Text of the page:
“Once in a while you get shown the light in the strangest of places if you look at it right.” Thank you, Grateful Dead, for taking a few mundane words and so aptly weaving them together in a beautiful way with stellar meaning. I’ve been in country for almost nine months now (my baby Sustainable Change is doing well and slowly gaining strength every day) and this lyric has been known to affirm me on those successful, wow-everything-actually-worked-out days as well as ground me on those frustrating, what-the-hell-am-I-doing-here days.
The weather is shifting towards autumn now and, as my favourite season, it’s an exciting time but one that’s also kin to nostalgia. No pumpkin pies or bonfires with friends this year, but all will happen again in good time I’m sure (I’m really not gone for that long). I was recently sitting out on my hut’s porch; bundled up with a coffee, reading a book, and trying not to drift too deeply into the some-times paralyzing throe that is reminiscence. Then I had this kind of sobering moment, accompanied by the above lyric, where I re-realized how good I have it. I looked around and stopped comparing things to what, or where, they “used to be” but rather saw them for the new potential that they have here. Because I was in a different setting, it felt good to appreciate everything all over again: my scarf had been handmade by my friend Manoa, my hazelnut coffee had been sent by my friend Michelle who knows my flavour preferences, my Aunt Emily had mailed me one of her own copies of Walden because right now is probably the prime time for me to most tangibly relate to Thoreau, and without my Zulu family allowing me to live with them for two years, I wouldn’t even have been on that porch. One of the most powerful things a person can have, in my opinion, is perspective. Now, when a perfect storm meets Murphy’s Law and all hell breaks loose, I’ll be the first person to admit that I dip into doubt and frustration; it seems almost natural, a reflex. I think the key thing is allowing yourself the time and space to breathe, think, and gain perspective.
SO. I live in a country with very apparent post-apartheid issues (wealth, education, economic, ethical gaps); in a province that has one of the highest HIV rates in the world; in a district with large unemployment, alcohol-dependency, rape, and theft issues; in a remote village without electricity; my most viable transport is the sporadic taxi; and I teach children who often have no idea what I’m saying.
BUT. My country is shifting towards acceptance; it has incredible HIV/AIDS awareness, prevention, and treatment initiatives; the district is attempting to decrease its weighty issues; I have a solar panel; I can use my bike or walk (the horror!) if necessary; and there are tons of ways to teach that are exponentially more successful than “chalk and talk.” Progress is slow, so painstakingly slow that sometimes you swear you’re going backwards, but it is still progress.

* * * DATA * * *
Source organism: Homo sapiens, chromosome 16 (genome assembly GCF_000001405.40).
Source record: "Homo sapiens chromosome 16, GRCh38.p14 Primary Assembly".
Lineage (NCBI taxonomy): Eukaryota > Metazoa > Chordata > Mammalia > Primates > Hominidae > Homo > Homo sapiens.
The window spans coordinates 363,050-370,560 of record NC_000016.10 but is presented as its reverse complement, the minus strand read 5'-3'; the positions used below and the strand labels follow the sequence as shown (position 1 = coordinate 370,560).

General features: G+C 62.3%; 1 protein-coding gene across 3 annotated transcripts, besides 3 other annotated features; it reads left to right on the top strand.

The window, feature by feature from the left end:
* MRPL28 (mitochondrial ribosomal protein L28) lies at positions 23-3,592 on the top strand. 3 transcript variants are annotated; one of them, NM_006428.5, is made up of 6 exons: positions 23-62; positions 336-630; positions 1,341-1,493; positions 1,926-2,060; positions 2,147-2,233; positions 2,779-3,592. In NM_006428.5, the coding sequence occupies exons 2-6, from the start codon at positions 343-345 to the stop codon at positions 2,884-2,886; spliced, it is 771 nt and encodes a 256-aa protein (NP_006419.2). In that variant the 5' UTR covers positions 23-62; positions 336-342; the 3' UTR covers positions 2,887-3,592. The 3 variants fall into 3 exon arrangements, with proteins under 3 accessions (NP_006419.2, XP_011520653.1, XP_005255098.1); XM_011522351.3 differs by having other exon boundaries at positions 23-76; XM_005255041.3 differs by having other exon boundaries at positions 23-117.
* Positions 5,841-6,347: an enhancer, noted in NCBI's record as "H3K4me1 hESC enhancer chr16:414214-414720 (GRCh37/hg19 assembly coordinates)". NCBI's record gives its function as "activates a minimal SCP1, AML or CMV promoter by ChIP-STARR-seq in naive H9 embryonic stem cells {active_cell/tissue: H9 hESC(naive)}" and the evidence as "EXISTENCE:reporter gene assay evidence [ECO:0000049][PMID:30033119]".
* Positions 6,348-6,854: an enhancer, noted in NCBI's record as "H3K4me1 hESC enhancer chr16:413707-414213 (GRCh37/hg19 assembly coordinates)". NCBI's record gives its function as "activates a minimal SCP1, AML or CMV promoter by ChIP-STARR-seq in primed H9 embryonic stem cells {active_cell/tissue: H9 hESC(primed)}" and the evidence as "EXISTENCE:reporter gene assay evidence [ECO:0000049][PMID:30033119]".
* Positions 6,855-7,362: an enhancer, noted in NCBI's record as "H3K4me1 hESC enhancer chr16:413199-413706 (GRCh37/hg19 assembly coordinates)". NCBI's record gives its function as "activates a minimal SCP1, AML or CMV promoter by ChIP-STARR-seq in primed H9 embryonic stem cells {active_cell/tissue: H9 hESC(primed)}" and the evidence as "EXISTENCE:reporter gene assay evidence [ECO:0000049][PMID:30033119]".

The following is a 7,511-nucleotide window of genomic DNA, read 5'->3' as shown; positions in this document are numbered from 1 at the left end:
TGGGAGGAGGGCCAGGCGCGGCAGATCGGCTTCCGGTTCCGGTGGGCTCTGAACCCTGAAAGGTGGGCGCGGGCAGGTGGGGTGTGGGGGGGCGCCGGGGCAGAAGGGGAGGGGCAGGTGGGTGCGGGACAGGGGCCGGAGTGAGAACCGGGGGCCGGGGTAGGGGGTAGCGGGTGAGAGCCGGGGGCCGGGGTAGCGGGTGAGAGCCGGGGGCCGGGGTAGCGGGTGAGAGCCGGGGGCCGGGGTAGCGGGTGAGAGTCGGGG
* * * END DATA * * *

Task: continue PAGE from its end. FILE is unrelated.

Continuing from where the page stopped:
My situation is fairly ideal. I couldn’t ask for a better site, host family, school, and partnership opportunities that I was unknowingly plopped into last September… I wake up to an untouched savannah and I’m fully dedicated to my role as Nala from The Lion King. My family and I get along famously and we are permanently cast in a theatre of hilarious mishaps (A Funny Thing Happened on the Way to the Pit Latrine?). My school functions quite well and the staff is usually attentive and willing to adapt their methods in the spirit of sustainable teaching. There is an excellent, selfless NGO that is partnered with 17 schools in my area (including the five that have PCVs) called the David Rattray Foundation. The Foundation has built several buildings (out of organic materials and with local labour!), sponsored camps, helped school staffs learn management skills, donated borehole installations, and overall done everything it can to help the learners of central KZN. There is also a gorgeous top-notch resort near me (Fugitives Drift Lodge) with a spunky owner who, despite her South African upbringing, really does bleed red, white, and blue. She even allowed the PCVs to cook a Thanksgiving dinner there – hello, culture exchange!
In summary, I have resources abundant to execute my small, two-year part in combating the aforementioned issues. My role is to seek out, access, and activate them in such a way that the positive forward motion will still continue once I’m gone. So, when I dive into the brig of frustration and doubt, that’s the key moment to step back, gain perspective, and perhaps try a new angle. I couldn’t be happier with where I was placed for my service and with what raw, still polishing, and polished materials with which I have to work. Grateful(ly) Alive!
– – – – – – – – – – and below, a few glimpses into the life of a PCV – – – – – – – – – –